INDIANAPOLIS, Ind. — Mother’s Day morning brought an unbearable pain to Gayla Whitney.
“Actually, I didn’t want to get up,” she said. “My grandbaby woke me up this morning and told me good morning.”
The look on her granddaughter’s face didn’t ease the hurt Whitney said she lives with every day since her son was gunned down on November 22, 2017, the night before Thanksgiving.
“I remember putting a turkey in the oven. That’s all I remembered, and then I heard gunshots, and my stomach dropped because I just knew,” she said. “Several individuals shot up the house. I guess it must’ve been a drive by.”
Whitney ran down the block to 4146 Shady Oak Drive, where minutes before she had dropped off Jamontez Woods, 24. Police and paramedics wouldn’t let Whitney join her son as they worked in vain to save his life.
Whitney believes her son was set up by someone close to him, and the killer’s family knows it.
“It’s felt betrayed,” she said. “They know who they are. The mothers know who they are because a mother knows. The mother knows their child and the streets talk. Some mothers condone it. Some kids tell their mothers, they talk to their mothers.”
Cathy Mann spent her second Mother’s Day without her son, Trevon Mann, 19, whose body was found frozen at 4013 Stratford Court in January of last year.
Mann said her son was tortured and then killed by people he knew.
“Several people that has been involved in my son’s murder were actually in my home a few days before Trevon was murdered,” she said. “Trevon actually grew up with some of them. I’ve actually had them in my home several times, carried on conversations with them. Me and their moms are friends.
“It’s really hard, and put together how this happened when you have parents of the people who murdered your child knowing each other, and the people that are involved in your child’s murder, they still actually smile in my face when they see me and speak to me.”
Mann and Whitney are members of what they call, “a sisterhood,” of mothers who have lost their children to gun violence in Indianapolis and are still seeking answers for the killings.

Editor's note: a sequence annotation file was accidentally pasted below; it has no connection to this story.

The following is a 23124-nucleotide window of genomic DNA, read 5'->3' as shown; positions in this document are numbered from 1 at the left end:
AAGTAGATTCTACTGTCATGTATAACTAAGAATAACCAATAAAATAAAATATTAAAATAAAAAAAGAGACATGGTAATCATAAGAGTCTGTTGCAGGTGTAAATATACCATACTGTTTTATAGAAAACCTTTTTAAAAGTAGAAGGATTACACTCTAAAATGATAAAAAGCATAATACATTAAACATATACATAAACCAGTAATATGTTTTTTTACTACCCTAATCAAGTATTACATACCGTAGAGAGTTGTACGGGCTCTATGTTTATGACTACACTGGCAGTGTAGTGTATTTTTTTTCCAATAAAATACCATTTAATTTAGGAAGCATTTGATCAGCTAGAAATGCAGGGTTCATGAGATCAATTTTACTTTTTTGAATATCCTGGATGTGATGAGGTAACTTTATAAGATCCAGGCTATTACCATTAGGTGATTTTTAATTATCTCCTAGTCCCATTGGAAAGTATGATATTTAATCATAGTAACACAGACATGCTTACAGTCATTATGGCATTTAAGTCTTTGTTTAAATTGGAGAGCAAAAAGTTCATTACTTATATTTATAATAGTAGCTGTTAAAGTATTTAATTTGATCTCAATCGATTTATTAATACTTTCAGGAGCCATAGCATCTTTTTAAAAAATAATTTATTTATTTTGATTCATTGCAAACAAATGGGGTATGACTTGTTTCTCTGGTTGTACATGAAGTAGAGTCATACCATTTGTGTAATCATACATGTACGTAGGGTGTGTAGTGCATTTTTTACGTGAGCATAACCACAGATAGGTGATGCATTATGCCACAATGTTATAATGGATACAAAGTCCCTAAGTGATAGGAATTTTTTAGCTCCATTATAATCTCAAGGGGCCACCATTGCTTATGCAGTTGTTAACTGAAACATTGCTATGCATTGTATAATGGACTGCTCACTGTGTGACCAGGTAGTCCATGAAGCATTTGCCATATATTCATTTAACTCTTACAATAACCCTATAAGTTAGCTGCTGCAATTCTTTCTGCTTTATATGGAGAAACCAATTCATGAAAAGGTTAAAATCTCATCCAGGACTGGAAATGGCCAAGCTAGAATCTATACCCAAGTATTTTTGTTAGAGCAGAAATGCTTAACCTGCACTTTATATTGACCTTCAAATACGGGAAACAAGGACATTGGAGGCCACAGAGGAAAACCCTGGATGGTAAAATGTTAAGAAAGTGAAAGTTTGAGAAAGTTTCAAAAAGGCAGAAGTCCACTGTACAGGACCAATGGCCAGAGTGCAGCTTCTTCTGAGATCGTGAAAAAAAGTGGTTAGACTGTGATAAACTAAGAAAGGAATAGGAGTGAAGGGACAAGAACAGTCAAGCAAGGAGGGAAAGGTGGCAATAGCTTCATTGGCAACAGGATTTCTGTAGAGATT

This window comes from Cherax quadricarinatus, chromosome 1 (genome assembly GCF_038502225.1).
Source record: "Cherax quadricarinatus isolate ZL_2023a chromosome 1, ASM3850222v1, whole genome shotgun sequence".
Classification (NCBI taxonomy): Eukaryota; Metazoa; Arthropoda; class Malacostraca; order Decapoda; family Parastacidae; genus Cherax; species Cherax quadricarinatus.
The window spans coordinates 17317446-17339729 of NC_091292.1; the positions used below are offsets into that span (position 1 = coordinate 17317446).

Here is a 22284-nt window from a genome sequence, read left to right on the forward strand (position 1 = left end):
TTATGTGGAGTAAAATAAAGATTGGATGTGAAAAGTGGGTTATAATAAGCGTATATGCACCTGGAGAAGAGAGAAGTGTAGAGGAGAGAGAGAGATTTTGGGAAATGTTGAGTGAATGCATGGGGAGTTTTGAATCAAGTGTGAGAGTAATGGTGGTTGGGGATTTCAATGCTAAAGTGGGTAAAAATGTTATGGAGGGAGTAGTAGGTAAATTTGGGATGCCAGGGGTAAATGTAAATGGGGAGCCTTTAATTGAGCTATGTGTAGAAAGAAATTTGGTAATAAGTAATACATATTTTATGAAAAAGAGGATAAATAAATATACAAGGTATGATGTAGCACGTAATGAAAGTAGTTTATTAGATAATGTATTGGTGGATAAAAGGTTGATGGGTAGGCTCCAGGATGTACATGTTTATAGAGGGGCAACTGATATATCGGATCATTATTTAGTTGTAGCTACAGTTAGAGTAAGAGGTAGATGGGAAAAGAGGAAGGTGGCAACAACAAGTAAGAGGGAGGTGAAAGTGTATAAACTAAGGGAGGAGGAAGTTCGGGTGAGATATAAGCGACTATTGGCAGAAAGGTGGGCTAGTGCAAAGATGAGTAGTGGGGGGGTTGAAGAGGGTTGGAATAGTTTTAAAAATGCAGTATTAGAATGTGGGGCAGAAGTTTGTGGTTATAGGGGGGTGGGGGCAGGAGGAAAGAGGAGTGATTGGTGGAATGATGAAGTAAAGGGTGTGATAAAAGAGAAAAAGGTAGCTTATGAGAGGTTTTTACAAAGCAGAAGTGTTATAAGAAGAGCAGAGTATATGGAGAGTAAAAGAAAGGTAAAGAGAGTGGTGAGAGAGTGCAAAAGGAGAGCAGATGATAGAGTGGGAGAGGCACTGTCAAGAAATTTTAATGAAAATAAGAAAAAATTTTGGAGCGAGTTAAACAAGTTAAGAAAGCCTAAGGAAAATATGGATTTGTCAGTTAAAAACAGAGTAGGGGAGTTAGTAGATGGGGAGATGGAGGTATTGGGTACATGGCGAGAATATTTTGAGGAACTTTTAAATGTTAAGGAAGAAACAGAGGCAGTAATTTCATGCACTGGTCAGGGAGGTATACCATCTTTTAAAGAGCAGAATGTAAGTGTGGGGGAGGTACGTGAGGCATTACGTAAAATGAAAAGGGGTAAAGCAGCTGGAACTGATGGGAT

“We have to go through each and every day wondering why this happened to our child, and on Mother’s Day, this is the hardest day for us because we get up and we don’t have our child with us,” said Mann. “I envy those mothers who have their child with them today, that can hug their child today, that woke up with their son and their daughter jumping in their bed telling them happy Mother’s Day.”
Mann said that includes the mothers of her son’s killers.
“Look at the pain in my face,” she said as her eyes brimmed with tears, “because behind all this is a mother that’s in pain. A mother that has to go day-by-day without her child, knowing that someone took their life and knowing that there’s mothers out there that know their children murdered my son. I just ask that you step up and do the right thing.”
“It’s always best to step up and do the right thing but some don’t,” said Whitney. “Some feel like, ‘It is what it is,’ because it’s not their child that they lost.
“At this point, I don’t think I could sit across the table from ‘em but…if you know your child is out here killing with no remorse, you should step up, make your child step up. I just want justice for my son.”
The parents of Monica Brody, Daron Johnson and Stachonn Nance all wanted to talk about their slain children, but Mann says the moms were too emotional on this Mother’s Day to relive their losses or call out the family members of the killers.
“The best thing that we can do for them is to teach them how to be a man and step up for the wrongs that they do,” said Mann as she cradled an urn containing her son’s ashes, “and on this Mother’s Day, you have your sons, you have your daughters, this is all I have.”
Since Woods’ murder in late 2017, there have been 237 more homicides in Indianapolis.
Detectives have cleared approximately 82 of those cases, meaning there are plenty of relatives of uncaught killers who might have an idea that their loved ones were involved in taking the life of another mother’s child.
If you have information about any unsolved killing, call Crime Stoppers of Central Indiana at (317) 262-TIPS.
Your clue could be worth a one thousand dollar reward.